Steve Edgar

  8. Tom Anderson
    Sep 7, 2008, 8:13 pm

    I just drove past Avimor (knicknamed DriveMore) and was thinking about the beautiful valley that they are pretty well on their way to destroying.

    When they go bankrupt in a few months, they will leave behind a valley full of half completed roads, torn up land, a few isolated houses, and noxious weeds for as far as the eye can see.

    I wander around this valley and see vacant strip malls, building foundations with weeds growing up through them, and endless for sale signs.

    Perhaps we should let all of this construction begin with a caveat that the developer will do prison time if it is not completed.

    EDITOR NOTE– Gee Tom, I would be happy with just a huge performance bond. Show me the money!

  9. Clippityclop
    Sep 8, 2008, 12:02 am

    NOTHING LESS than a genuine, self-respecting performance bond should be accepted! Are you entitling commissioners completely crazy? WAKE UP! Demand it from the developers and guess what? They’ll pony up!!! (Or kiss their inadequately financed project goodbye…) We, your taxpaying/salary paying public are sick and tired of picking up the eventual tab and subsidizing developer profits! That ain’t the free market, boyz, so pull your heads out, red or blue, I really don’t care.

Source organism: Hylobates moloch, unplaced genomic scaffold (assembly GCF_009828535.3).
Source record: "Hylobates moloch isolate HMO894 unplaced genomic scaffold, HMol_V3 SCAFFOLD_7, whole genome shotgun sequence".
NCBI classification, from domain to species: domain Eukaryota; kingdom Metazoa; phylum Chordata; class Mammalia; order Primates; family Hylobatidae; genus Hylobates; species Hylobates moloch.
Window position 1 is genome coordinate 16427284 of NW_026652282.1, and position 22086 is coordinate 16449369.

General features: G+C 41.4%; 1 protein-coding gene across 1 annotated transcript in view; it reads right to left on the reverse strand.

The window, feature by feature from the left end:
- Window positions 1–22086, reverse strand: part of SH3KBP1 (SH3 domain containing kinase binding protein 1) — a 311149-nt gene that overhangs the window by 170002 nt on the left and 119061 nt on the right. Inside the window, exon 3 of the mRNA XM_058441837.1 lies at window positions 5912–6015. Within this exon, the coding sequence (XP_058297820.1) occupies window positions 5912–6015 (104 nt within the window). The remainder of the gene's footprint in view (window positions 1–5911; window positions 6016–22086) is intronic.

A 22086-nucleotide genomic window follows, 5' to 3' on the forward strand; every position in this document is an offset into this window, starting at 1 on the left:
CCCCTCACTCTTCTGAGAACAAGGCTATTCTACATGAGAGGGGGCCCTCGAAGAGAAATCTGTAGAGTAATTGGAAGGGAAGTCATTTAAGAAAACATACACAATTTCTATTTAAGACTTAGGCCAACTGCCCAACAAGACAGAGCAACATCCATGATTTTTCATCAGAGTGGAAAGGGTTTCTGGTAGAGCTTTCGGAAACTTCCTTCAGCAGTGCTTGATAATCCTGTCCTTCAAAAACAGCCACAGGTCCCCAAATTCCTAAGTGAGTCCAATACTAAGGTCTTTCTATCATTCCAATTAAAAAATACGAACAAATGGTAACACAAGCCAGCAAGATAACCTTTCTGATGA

10. Consumer advocates such as the Better Business Bureau regularly advise that “Performance Bonds” be demanded of contractors to insure that the first pieces of mail you receive at your new home or office aren’t liens.

    Possession of said bonds by contractors insures completion of a project and /or compensation in the event of non completion and / or poor performance, with the issuing agency exercising uber diligence.

    “Performance bonds have been around since 2,750 BC and, more recently, the Romans developed laws of surety around 150 AD, the principles of which still exist.”[1]

    America saw the passing of “The Miller Act” in 1935 and the subsequent adoption of “Little Millers” by many States, including Idaho’s § 54-1927.

    With such an exceptionally long and distinguished history of protection, The Boise Picayune is at a complete loss to explain why the City of Boise and it’s various quasi-governmental political fiefdoms such as the CCDC haven’t demanded Performance Bonds from developers.

  11. Rod in SE Boise
    Sep 9, 2008, 10:22 am